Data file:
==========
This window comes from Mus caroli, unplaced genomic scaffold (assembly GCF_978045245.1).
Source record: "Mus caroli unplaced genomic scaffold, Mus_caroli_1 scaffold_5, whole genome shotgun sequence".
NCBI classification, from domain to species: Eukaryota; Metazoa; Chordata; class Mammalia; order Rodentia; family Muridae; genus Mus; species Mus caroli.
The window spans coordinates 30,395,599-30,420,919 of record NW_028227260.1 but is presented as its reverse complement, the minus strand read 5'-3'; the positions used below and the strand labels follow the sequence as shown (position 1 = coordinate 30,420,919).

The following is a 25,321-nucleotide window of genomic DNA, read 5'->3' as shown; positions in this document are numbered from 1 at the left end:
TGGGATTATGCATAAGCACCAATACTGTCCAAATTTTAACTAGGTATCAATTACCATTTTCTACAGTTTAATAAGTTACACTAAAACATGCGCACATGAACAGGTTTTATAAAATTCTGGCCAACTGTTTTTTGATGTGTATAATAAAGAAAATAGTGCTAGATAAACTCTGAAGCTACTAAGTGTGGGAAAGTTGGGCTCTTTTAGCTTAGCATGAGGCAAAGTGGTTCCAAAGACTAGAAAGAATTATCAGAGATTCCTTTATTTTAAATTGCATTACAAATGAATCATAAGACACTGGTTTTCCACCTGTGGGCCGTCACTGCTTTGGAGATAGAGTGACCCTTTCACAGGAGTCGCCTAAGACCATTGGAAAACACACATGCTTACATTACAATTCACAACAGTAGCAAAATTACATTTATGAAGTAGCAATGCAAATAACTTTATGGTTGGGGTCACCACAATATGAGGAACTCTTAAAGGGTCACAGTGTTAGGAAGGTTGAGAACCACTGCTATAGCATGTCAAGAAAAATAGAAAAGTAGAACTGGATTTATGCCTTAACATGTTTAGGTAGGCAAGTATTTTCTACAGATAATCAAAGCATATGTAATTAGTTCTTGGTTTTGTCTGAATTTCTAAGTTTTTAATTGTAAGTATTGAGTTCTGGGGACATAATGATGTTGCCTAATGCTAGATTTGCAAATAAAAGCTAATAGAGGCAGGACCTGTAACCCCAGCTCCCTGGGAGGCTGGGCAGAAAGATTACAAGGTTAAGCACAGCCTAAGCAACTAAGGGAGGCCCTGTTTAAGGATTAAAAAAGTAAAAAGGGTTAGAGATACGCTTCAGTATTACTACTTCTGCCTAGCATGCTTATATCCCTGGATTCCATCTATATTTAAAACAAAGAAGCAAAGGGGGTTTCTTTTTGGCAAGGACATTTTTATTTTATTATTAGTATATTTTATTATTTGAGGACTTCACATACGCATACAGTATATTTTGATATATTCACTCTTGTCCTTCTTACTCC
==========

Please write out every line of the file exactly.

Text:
This window comes from Mus caroli, unplaced genomic scaffold (assembly GCF_978045245.1).
Source record: "Mus caroli unplaced genomic scaffold, Mus_caroli_1 scaffold_5, whole genome shotgun sequence".
NCBI classification, from domain to species: Eukaryota; Metazoa; Chordata; class Mammalia; order Rodentia; family Muridae; genus Mus; species Mus caroli.
The window spans coordinates 30,395,599-30,420,919 of record NW_028227260.1 but is presented as its reverse complement, the minus strand read 5'-3'; the positions used below and the strand labels follow the sequence as shown (position 1 = coordinate 30,420,919).

The following is a 25,321-nucleotide window of genomic DNA, read 5'->3' as shown; positions in this document are numbered from 1 at the left end:
TGGGATTATGCATAAGCACCAATACTGTCCAAATTTTAACTAGGTATCAATTACCATTTTCTACAGTTTAATAAGTTACACTAAAACATGCGCACATGAACAGGTTTTATAAAATTCTGGCCAACTGTTTTTTGATGTGTATAATAAAGAAAATAGTGCTAGATAAACTCTGAAGCTACTAAGTGTGGGAAAGTTGGGCTCTTTTAGCTTAGCATGAGGCAAAGTGGTTCCAAAGACTAGAAAGAATTATCAGAGATTCCTTTATTTTAAATTGCATTACAAATGAATCATAAGACACTGGTTTTCCACCTGTGGGCCGTCACTGCTTTGGAGATAGAGTGACCCTTTCACAGGAGTCGCCTAAGACCATTGGAAAACACACATGCTTACATTACAATTCACAACAGTAGCAAAATTACATTTATGAAGTAGCAATGCAAATAACTTTATGGTTGGGGTCACCACAATATGAGGAACTCTTAAAGGGTCACAGTGTTAGGAAGGTTGAGAACCACTGCTATAGCATGTCAAGAAAAATAGAAAAGTAGAACTGGATTTATGCCTTAACATGTTTAGGTAGGCAAGTATTTTCTACAGATAATCAAAGCATATGTAATTAGTTCTTGGTTTTGTCTGAATTTCTAAGTTTTTAATTGTAAGTATTGAGTTCTGGGGACATAATGATGTTGCCTAATGCTAGATTTGCAAATAAAAGCTAATAGAGGCAGGACCTGTAACCCCAGCTCCCTGGGAGGCTGGGCAGAAAGATTACAAGGTTAAGCACAGCCTAAGCAACTAAGGGAGGCCCTGTTTAAGGATTAAAAAAGTAAAAAGGGTTAGAGATACGCTTCAGTATTACTACTTCTGCCTAGCATGCTTATATCCCTGGATTCCATCTATATTTAAAACAAAGAAGCAAAGGGGGTTTCTTTTTGGCAAGGACATTTTTATTTTATTATTAGTATATTTTATTATTTGAGGACTTCACATACGCATACAGTATATTTTGATATATTCACTCTTGTCCTTCTTACTCC